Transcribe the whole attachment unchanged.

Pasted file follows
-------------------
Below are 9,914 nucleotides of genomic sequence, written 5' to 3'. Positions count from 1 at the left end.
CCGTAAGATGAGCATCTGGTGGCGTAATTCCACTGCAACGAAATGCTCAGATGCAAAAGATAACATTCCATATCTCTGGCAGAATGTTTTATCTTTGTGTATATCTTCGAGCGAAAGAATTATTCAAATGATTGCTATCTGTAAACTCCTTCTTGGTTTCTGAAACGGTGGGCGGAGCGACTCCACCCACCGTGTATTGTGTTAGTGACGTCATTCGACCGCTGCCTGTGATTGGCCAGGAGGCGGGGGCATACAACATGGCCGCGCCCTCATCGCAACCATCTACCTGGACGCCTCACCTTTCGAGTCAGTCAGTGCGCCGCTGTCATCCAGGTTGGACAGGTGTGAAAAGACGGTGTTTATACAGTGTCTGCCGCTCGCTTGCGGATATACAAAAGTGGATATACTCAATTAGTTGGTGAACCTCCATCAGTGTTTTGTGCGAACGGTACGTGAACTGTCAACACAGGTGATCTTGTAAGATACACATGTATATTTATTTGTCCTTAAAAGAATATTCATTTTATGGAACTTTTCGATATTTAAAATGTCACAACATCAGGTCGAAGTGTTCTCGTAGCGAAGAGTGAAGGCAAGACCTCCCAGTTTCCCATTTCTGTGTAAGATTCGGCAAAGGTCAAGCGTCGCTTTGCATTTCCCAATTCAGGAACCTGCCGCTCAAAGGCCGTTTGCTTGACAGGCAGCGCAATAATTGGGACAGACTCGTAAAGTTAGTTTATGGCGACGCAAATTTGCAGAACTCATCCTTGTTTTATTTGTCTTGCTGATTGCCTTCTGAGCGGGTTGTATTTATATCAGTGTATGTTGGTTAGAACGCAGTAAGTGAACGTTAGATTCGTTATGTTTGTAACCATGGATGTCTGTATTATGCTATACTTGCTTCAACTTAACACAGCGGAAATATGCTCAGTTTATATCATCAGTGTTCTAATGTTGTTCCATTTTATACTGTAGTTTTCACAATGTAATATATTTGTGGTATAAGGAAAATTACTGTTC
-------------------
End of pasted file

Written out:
Below are 9,914 nucleotides of genomic sequence, written 5' to 3'. Positions count from 1 at the left end.
CCGTAAGATGAGCATCTGGTGGCGTAATTCCACTGCAACGAAATGCTCAGATGCAAAAGATAACATTCCATATCTCTGGCAGAATGTTTTATCTTTGTGTATATCTTCGAGCGAAAGAATTATTCAAATGATTGCTATCTGTAAACTCCTTCTTGGTTTCTGAAACGGTGGGCGGAGCGACTCCACCCACCGTGTATTGTGTTAGTGACGTCATTCGACCGCTGCCTGTGATTGGCCAGGAGGCGGGGGCATACAACATGGCCGCGCCCTCATCGCAACCATCTACCTGGACGCCTCACCTTTCGAGTCAGTCAGTGCGCCGCTGTCATCCAGGTTGGACAGGTGTGAAAAGACGGTGTTTATACAGTGTCTGCCGCTCGCTTGCGGATATACAAAAGTGGATATACTCAATTAGTTGGTGAACCTCCATCAGTGTTTTGTGCGAACGGTACGTGAACTGTCAACACAGGTGATCTTGTAAGATACACATGTATATTTATTTGTCCTTAAAAGAATATTCATTTTATGGAACTTTTCGATATTTAAAATGTCACAACATCAGGTCGAAGTGTTCTCGTAGCGAAGAGTGAAGGCAAGACCTCCCAGTTTCCCATTTCTGTGTAAGATTCGGCAAAGGTCAAGCGTCGCTTTGCATTTCCCAATTCAGGAACCTGCCGCTCAAAGGCCGTTTGCTTGACAGGCAGCGCAATAATTGGGACAGACTCGTAAAGTTAGTTTATGGCGACGCAAATTTGCAGAACTCATCCTTGTTTTATTTGTCTTGCTGATTGCCTTCTGAGCGGGTTGTATTTATATCAGTGTATGTTGGTTAGAACGCAGTAAGTGAACGTTAGATTCGTTATGTTTGTAACCATGGATGTCTGTATTATGCTATACTTGCTTCAACTTAACACAGCGGAAATATGCTCAGTTTATATCATCAGTGTTCTAATGTTGTTCCATTTTATACTGTAGTTTTCACAATGTAATATATTTGTGGTATAAGGAAAATTACTGTTC